let’s talk about slacktivism

slacktivism_2020

Between challenging systemic racism through the Black Lives Matter Movement to the fight for voting rights in the upcoming US election, a lot is happening in the world right now. On top of it, the coronavirus has restricted our access to conventional activist opportunities. AND social media is on the rise, becoming pervasive and an even stronger tool in our society. All of these combined equal the need for people to take action. However, these conditions have also fostered a rise in slacktivism. There are a lot of questions to answer and a lot of things to discuss, especially if we want to be productive social media activists and activists in general. Additionally, I want to mention that you don’t need to be “an activist” to promote change and create a world that is more just and fair.


what is slacktivism? Slacktivism is an UN-recognized term for the scenario where people support a political or social cause through simple means using limited effort through social media or other easy outlets. It usually entails a lack of motivation and dedication to seeing an actual change in society and policy. As a teenager, the kind of slacktivism that I witness is usually based on the appearance of seeming engaged on social media and being “woke”.

why is it prevalent right now? We are living in a very consequential time right now. In the news specifically, it’s easy to see how much is happening and how certain movements are growing. With Black Lives Matter and the general xenophobia in the white house, people are getting angrier and more involved in seeing actual change. However, this also means that social media is full of posts and trends that take advantage of the prominence of current events. People repost and sign petitions, then feel satisfied that they’ve helped and disengaged from those movements. With the rise of social media and the growing tensions in politics and social justice, slacktivism is a term we should all know and be conscious of.

why is it a problem? Slacktivism justifies limited action. It gives people comfort in taking the least amount of effort and action towards promoting change, which discourages the actual construction work that is needed.

is slacktivism ever okay? I want to be clear when I say, social media can be a strong and constructive policy tool. It can educate groups of people that aren’t likely to watch the news. It’s a cost-effective (free) way to share information and increase awareness. And it’s important to acknowledge the positive sides of slacktivism. However, it’s doubtful whether or not that engagement is genuine or if that information is reliable. In my opinion, the definition of slacktivism makes it clear that it’s not productive. However, some of the actions that constitute slacktivism can be used as a starting off point, as long as we surpass those limited actions with genuine interest offline. Here is an article that looks at multiple sides of the slacktivism argument.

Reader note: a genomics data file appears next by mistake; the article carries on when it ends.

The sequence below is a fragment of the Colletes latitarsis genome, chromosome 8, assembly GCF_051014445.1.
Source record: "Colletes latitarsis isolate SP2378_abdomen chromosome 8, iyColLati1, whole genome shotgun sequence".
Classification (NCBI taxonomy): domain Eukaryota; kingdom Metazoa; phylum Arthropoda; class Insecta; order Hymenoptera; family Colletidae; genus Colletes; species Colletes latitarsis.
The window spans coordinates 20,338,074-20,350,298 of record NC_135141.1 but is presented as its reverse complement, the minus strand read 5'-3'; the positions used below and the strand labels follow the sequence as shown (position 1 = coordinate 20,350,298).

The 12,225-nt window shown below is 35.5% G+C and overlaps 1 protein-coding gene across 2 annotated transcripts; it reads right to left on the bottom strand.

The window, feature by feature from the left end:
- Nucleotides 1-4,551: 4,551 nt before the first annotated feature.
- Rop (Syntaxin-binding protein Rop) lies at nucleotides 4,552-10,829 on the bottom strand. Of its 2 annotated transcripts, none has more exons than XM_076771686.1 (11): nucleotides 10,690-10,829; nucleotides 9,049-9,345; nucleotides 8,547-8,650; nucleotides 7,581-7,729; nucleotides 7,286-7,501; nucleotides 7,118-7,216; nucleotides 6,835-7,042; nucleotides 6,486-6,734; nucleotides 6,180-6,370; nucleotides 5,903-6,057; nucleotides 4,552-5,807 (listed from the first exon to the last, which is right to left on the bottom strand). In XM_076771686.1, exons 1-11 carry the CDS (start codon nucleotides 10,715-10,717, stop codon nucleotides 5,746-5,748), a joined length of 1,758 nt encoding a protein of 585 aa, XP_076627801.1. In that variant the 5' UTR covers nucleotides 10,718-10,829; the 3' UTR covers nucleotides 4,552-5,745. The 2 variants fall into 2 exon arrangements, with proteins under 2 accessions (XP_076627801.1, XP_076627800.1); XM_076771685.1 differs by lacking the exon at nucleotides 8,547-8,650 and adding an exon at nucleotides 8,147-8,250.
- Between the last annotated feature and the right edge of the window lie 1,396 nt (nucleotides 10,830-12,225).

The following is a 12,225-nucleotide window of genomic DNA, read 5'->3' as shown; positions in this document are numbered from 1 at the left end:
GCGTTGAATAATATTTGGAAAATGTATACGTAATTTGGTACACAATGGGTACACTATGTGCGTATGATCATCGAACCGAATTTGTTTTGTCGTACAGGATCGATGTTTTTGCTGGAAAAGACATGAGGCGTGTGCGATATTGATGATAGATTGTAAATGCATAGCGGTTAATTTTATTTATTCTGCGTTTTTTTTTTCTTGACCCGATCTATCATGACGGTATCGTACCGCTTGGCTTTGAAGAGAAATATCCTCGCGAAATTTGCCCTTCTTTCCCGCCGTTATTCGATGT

what is genuine media activism? This is the other side of using social media as a way to promote social and political change. It’s essentially the productive version of slacktivism, utilizing all of the positives of slacktivism, and then taking it further to valuable efforts. Social media is too influential for a platform to overlook as a policy tool, especially regarding younger demographics.

how do we overcome slacktivism? This is a hard question because of how pervasive slacktivism is and how easy it is to do. The first step is being able to recognize it. Once we can discern what is slacktivism and what is genuine media activism, then we can tackle it. Then, we need to start promoting and providing outlets for offline activism. Making sure people are staying engaged, by giving them the knowledge of how to correctly act and promote change. This can be by circulating information about volunteer opportunities at elections or starting discussion clubs. Like I said before, this is the difference between slacktivism and genuine media activism, getting people to show interest off of Instagram. Once we can promote constructive action, we can start to see visible change.


Resources:

https://www.oakpark.com/News/Articles/7-29-2020/Slacktivism-and-social-media/

https://www.cnn.com/2018/03/25/us/march-for-our-lives-slacktivism-trnd/index.html

https://www.nbcnews.com/tech/social-media/social-media-blackout-enthralled-instagram-did-it-do-anything-n1230181

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4 thoughts on “let’s talk about slacktivism

  1. Jane says:

    I now have a word for the behaviour I’ve been trying to describe (especially) for the last couple of months, thank you. It makes me cross that it is so easy, with no real thought, to just use the language and tick the box; when some people have thought through an argument but are demonised because maybe they’re not portraying the correct ‘woke’ point of view. Slacktivism is it, thank you!

    Liked by 1 person

    • Rohini Kudva says:

      That is exactly how I felt when I learned about this term and it made everything so much clearer for me. I think it’s also comforting to know that this is a feeling that a lot of people feel and things that everyone sees occurring on social media. I’m glad this was a helpful post!

      Liked by 1 person

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